Emily at the TOON Table

Emily at the TOON Table

Yesterday, on a bright and chilly November morning, TOON voyaged uptown to the A. Philip Randolph Campus High School in Harlem to take part in the annual NYC Department of Education, Office of Library Services 2012 Annual Fall Conference. This year, the conference’s topic was “Capitalizing on Teaching and Learning through Libraries,” a topic close to TOON’s library-loving heart. We bundled up two suitcases full of books (our Benny and Penny and Little Mouse dolls came along for the ride as well) and set up our table alongside the educational publishers, learning institutions, and other organizations eager for the chance to chat with NYC’s school librarians.

Me (Amy) at the TOON Table

Me (Amy) at the TOON Table

In between checking out the tables, the librarians had a full program of sessions and lectures delving into the ways libraries can help teachers utilize school resources and better engage their children in the process of learning. The new Common Core standards took up a major portion of their discussion, and for our part, we explained to interested passers-by how TOON’s books are not only leveled according to our own standards as well as the major levelling systems for books, but are perfect for teachers looking to meet the Common Core. Our handouts with guidelines for Common Core usage for both Frank Viva’s A Trip to the Bottom of the World as well as Geoffrey Hayes’ adorable Benny and Penny in Lights Out were a big hit, as were the real-life (stuffed) Benny and Penny themselves.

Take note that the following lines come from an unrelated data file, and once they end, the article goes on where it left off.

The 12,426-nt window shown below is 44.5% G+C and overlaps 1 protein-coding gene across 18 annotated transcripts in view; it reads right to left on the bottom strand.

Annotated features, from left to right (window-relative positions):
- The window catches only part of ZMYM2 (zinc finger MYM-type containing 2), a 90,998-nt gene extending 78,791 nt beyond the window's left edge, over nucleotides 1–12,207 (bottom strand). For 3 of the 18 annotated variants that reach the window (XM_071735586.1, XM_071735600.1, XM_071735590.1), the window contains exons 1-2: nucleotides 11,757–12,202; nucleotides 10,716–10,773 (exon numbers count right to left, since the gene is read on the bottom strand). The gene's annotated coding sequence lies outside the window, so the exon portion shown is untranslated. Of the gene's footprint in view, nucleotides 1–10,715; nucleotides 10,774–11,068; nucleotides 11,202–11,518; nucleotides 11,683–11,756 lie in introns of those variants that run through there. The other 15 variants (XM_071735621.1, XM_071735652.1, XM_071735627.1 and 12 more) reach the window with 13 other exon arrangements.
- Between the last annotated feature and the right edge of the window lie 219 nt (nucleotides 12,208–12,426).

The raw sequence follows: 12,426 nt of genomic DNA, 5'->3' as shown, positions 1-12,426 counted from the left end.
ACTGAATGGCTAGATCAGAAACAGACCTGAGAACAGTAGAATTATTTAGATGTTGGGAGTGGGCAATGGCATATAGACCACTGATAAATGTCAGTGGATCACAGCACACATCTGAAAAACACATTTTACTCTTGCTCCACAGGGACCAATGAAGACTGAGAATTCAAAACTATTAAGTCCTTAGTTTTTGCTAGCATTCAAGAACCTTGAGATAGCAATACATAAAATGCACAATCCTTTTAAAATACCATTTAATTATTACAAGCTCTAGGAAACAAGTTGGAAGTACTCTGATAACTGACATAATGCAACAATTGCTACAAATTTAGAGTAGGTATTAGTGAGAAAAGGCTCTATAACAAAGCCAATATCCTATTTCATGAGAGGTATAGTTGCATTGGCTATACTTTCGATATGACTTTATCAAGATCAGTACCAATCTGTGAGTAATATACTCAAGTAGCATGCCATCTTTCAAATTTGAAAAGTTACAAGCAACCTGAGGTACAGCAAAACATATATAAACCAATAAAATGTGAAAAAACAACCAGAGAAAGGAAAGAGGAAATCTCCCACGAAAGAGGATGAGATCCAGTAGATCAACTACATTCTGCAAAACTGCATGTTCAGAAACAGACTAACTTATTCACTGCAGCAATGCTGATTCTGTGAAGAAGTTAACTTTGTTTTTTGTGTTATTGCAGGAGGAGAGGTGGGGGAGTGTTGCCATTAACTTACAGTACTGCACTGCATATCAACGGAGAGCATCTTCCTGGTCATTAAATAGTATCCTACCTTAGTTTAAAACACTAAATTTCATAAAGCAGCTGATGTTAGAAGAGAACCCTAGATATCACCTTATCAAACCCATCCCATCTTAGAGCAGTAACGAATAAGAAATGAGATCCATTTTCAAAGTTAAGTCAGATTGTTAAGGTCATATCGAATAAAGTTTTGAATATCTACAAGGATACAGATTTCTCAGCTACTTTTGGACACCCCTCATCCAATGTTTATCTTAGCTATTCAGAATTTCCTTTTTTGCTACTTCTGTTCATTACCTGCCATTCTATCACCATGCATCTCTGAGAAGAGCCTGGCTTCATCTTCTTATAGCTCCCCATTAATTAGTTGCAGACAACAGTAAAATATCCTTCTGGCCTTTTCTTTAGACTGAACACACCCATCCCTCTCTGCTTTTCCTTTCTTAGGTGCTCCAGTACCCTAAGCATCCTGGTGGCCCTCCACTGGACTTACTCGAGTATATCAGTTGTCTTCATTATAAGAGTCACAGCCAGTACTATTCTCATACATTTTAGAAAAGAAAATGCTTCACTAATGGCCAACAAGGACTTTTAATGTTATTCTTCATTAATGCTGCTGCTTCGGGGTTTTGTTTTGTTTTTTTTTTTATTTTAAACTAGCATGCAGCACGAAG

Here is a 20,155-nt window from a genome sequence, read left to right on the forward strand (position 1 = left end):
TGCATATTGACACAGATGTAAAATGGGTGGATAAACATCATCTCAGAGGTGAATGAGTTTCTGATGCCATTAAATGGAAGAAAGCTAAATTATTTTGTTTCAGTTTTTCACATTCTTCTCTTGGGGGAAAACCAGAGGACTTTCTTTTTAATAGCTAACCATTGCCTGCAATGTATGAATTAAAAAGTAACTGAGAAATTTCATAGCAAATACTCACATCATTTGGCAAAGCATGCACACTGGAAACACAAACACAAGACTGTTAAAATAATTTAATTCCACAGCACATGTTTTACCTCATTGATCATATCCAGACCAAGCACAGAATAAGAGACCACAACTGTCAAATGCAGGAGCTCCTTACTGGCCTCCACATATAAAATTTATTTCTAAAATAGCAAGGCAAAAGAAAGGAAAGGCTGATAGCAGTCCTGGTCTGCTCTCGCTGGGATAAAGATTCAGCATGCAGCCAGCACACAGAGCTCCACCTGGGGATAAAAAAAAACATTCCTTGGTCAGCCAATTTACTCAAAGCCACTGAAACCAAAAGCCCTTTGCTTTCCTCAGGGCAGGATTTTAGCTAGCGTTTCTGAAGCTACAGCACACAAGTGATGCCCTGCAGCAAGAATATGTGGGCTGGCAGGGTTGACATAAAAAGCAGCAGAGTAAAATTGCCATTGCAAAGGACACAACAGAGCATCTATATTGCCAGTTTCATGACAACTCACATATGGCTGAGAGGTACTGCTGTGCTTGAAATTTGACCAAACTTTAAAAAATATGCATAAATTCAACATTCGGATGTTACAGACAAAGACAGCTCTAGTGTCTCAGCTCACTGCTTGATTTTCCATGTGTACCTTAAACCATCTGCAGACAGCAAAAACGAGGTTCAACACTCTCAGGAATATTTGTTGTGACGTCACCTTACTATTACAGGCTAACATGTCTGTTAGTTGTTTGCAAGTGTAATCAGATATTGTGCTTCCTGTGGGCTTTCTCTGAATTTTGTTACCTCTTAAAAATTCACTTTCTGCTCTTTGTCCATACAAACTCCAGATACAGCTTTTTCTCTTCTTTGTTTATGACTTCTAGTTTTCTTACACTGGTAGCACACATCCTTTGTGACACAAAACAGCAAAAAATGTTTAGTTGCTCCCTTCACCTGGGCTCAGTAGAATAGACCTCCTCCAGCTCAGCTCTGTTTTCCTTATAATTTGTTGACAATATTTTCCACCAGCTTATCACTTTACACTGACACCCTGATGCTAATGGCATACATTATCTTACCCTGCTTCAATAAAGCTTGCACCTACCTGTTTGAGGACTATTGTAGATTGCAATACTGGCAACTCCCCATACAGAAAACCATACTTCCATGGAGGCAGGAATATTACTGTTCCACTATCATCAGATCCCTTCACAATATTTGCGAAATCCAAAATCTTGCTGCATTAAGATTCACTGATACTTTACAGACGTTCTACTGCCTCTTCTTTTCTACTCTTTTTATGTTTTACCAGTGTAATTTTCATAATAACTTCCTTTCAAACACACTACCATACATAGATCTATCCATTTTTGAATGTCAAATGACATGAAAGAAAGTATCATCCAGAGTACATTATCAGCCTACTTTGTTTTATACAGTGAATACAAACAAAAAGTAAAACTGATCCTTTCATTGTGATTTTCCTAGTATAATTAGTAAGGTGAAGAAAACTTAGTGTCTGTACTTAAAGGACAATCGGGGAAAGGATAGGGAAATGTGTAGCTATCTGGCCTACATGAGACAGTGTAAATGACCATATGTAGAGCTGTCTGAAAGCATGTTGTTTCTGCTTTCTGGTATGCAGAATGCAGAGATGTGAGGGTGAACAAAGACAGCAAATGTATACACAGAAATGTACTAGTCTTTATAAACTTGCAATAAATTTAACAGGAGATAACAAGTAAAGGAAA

View from the TOON Table

View from the TOON Table

It was wonderful to meet some of the people who love TOON books and hear their stories of how children love them too. Just as wonderful was encountering those librarians who hadn’t yet come across our books, but couldn’t unglue their eyes away from David Nytra’s intricate drawings or the unbearable cuteness of Little Mouse.

We were thrilled to see a panel on “Graphic Novels for Elementary Readers,” which helped to explain this brave new genre to curious novitiates, as well as panels looking into ways picture books can be used as teaching tools and as a method of improving visual literacy. And we were truly grateful for the opportunity to meet the people whose work is so integral to getting children interested in reading, and keeping them interested in reading. Many, many thanks to Melissa Jacobs Israel for inviting us to be a part of the conference and helping put it together — we hope to see you all again next year.

Benny, Penny and Little Mouse back home

Benny, Penny and Little Mouse back home

 


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